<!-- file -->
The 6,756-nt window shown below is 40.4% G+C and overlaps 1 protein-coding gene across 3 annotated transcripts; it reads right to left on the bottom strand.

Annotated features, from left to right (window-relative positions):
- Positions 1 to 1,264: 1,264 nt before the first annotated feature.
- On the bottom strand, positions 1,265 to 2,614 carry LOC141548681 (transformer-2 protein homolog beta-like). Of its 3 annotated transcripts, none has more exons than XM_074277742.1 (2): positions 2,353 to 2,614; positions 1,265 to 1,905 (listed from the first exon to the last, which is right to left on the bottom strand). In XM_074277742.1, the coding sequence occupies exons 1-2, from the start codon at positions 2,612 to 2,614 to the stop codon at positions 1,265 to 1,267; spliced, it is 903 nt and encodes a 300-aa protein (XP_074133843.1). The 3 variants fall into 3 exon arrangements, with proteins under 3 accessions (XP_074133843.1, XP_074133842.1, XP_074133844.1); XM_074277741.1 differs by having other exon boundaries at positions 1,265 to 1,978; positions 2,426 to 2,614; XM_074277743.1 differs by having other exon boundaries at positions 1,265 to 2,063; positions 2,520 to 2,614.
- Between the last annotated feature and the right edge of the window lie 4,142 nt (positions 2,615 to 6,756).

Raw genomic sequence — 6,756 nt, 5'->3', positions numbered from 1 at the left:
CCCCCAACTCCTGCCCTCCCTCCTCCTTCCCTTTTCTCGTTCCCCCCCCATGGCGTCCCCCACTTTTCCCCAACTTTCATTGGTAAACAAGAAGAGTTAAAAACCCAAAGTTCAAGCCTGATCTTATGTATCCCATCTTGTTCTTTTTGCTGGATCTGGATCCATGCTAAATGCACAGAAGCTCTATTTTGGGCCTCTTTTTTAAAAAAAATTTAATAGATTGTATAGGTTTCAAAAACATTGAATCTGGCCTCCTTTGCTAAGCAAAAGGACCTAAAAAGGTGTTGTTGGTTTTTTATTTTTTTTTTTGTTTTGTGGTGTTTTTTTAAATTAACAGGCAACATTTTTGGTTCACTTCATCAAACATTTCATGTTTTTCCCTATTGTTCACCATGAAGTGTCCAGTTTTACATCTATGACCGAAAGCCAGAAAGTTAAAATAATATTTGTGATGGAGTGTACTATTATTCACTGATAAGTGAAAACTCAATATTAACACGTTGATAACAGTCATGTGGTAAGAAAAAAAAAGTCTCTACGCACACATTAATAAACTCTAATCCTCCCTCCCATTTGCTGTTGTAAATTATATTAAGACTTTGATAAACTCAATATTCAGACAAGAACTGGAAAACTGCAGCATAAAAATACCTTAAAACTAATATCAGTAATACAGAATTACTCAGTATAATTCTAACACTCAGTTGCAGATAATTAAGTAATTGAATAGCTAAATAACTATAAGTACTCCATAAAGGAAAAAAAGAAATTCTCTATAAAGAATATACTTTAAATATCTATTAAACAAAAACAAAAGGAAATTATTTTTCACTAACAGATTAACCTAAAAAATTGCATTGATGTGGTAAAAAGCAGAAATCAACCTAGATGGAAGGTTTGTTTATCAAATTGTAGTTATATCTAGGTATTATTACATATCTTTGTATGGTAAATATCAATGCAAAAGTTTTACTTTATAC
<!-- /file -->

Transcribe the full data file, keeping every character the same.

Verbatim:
The 6,756-nt window shown below is 40.4% G+C and overlaps 1 protein-coding gene across 3 annotated transcripts; it reads right to left on the bottom strand.

Annotated features, from left to right (window-relative positions):
- Positions 1 to 1,264: 1,264 nt before the first annotated feature.
- On the bottom strand, positions 1,265 to 2,614 carry LOC141548681 (transformer-2 protein homolog beta-like). Of its 3 annotated transcripts, none has more exons than XM_074277742.1 (2): positions 2,353 to 2,614; positions 1,265 to 1,905 (listed from the first exon to the last, which is right to left on the bottom strand). In XM_074277742.1, the coding sequence occupies exons 1-2, from the start codon at positions 2,612 to 2,614 to the stop codon at positions 1,265 to 1,267; spliced, it is 903 nt and encodes a 300-aa protein (XP_074133843.1). The 3 variants fall into 3 exon arrangements, with proteins under 3 accessions (XP_074133843.1, XP_074133842.1, XP_074133844.1); XM_074277741.1 differs by having other exon boundaries at positions 1,265 to 1,978; positions 2,426 to 2,614; XM_074277743.1 differs by having other exon boundaries at positions 1,265 to 2,063; positions 2,520 to 2,614.
- Between the last annotated feature and the right edge of the window lie 4,142 nt (positions 2,615 to 6,756).

Raw genomic sequence — 6,756 nt, 5'->3', positions numbered from 1 at the left:
CCCCCAACTCCTGCCCTCCCTCCTCCTTCCCTTTTCTCGTTCCCCCCCCATGGCGTCCCCCACTTTTCCCCAACTTTCATTGGTAAACAAGAAGAGTTAAAAACCCAAAGTTCAAGCCTGATCTTATGTATCCCATCTTGTTCTTTTTGCTGGATCTGGATCCATGCTAAATGCACAGAAGCTCTATTTTGGGCCTCTTTTTTAAAAAAAATTTAATAGATTGTATAGGTTTCAAAAACATTGAATCTGGCCTCCTTTGCTAAGCAAAAGGACCTAAAAAGGTGTTGTTGGTTTTTTATTTTTTTTTTTGTTTTGTGGTGTTTTTTTAAATTAACAGGCAACATTTTTGGTTCACTTCATCAAACATTTCATGTTTTTCCCTATTGTTCACCATGAAGTGTCCAGTTTTACATCTATGACCGAAAGCCAGAAAGTTAAAATAATATTTGTGATGGAGTGTACTATTATTCACTGATAAGTGAAAACTCAATATTAACACGTTGATAACAGTCATGTGGTAAGAAAAAAAAAGTCTCTACGCACACATTAATAAACTCTAATCCTCCCTCCCATTTGCTGTTGTAAATTATATTAAGACTTTGATAAACTCAATATTCAGACAAGAACTGGAAAACTGCAGCATAAAAATACCTTAAAACTAATATCAGTAATACAGAATTACTCAGTATAATTCTAACACTCAGTTGCAGATAATTAAGTAATTGAATAGCTAAATAACTATAAGTACTCCATAAAGGAAAAAAAGAAATTCTCTATAAAGAATATACTTTAAATATCTATTAAACAAAAACAAAAGGAAATTATTTTTCACTAACAGATTAACCTAAAAAATTGCATTGATGTGGTAAAAAGCAGAAATCAACCTAGATGGAAGGTTTGTTTATCAAATTGTAGTTATATCTAGGTATTATTACATATCTTTGTATGGTAAATATCAATGCAAAAGTTTTACTTTATAC